Final word on employee expectations of privacy given to Supreme Court

Child pornography charges against teacher dropped, then reinstated at successive levels of court
|employmentlawtoday.com|Last Updated: 04/26/2012

A controversial case dealing with a teacher’s privacy in the wake of child pornography charges is going to Canada’s top court.

Sudbury, Ont., teacher Richard Cole was charged with possessing child pornography after explicit images of a 16-year-old female student were found on his work laptop computer, which Cole had obtained after accessing another student’s email account as part of his duties to monitor student emails. The Ontario Court of Justice found the evidence from the laptop should be excluded from his trial because police obtained it without a warrant – after the school turned the laptop over -- and infringed on Cole’s expectation of privacy with regards to his personal computer use. In March 2011, the Ontario Superior Court overturned the decision but the Ontario Court of Appeal reinstated the original decision.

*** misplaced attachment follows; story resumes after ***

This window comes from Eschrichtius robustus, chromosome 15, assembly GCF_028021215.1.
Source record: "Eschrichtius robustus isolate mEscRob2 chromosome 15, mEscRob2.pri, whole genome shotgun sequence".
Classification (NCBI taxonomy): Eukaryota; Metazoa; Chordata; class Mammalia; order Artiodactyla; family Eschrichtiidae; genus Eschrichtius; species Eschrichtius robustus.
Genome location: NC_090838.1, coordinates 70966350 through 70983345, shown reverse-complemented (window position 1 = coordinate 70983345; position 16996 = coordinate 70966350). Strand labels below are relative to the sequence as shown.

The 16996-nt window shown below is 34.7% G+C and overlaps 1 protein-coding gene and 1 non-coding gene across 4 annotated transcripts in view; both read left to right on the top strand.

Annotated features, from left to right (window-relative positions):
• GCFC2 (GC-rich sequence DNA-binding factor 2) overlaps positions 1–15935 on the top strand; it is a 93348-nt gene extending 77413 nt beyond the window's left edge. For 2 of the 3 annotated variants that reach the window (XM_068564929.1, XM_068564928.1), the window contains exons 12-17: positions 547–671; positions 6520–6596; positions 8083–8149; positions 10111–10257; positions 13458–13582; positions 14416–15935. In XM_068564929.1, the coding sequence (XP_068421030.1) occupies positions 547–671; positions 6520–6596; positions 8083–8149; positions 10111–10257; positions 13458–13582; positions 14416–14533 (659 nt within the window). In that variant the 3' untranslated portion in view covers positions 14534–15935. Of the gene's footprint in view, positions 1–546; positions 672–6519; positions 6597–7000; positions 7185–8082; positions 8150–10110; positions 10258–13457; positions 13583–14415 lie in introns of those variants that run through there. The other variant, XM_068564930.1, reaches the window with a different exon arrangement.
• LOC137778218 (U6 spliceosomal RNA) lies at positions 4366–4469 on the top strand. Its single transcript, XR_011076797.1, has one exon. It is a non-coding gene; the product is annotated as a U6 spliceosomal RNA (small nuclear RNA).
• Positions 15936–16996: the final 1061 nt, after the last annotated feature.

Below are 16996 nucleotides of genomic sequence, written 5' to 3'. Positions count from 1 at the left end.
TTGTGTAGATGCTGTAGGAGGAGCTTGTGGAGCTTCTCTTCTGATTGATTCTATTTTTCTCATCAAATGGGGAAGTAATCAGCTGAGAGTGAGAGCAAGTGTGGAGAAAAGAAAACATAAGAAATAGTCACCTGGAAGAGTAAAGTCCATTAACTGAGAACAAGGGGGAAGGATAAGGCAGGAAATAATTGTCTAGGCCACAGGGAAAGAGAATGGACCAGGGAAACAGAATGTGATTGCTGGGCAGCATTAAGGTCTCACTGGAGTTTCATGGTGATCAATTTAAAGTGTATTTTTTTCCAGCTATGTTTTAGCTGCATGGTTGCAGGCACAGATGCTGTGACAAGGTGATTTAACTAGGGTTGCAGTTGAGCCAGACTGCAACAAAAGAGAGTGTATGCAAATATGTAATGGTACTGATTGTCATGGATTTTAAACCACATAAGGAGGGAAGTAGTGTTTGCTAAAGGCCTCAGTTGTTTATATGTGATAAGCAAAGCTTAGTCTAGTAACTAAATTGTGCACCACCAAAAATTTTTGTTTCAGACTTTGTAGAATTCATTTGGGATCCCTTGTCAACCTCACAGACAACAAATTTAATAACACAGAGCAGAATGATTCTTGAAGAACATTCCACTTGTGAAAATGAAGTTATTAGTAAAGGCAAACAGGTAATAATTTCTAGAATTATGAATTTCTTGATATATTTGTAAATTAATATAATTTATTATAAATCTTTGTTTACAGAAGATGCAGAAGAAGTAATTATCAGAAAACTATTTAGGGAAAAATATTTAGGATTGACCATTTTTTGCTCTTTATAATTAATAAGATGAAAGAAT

The Court of Appeal found the police violated Cole’s privacy when it searched the files from his personal Internet browsing without a warrant. However, the court found the image files found by the school’s technician were acceptable as evidence because the technician’s search was part of normal maintenance procedure and not beyond reasonable expectations of privacy for the laptop. The technician also only searched and copied the images and didn’t delve further into Cole’s personal files.

The Supreme Court is expected to reach a decision in 2013.

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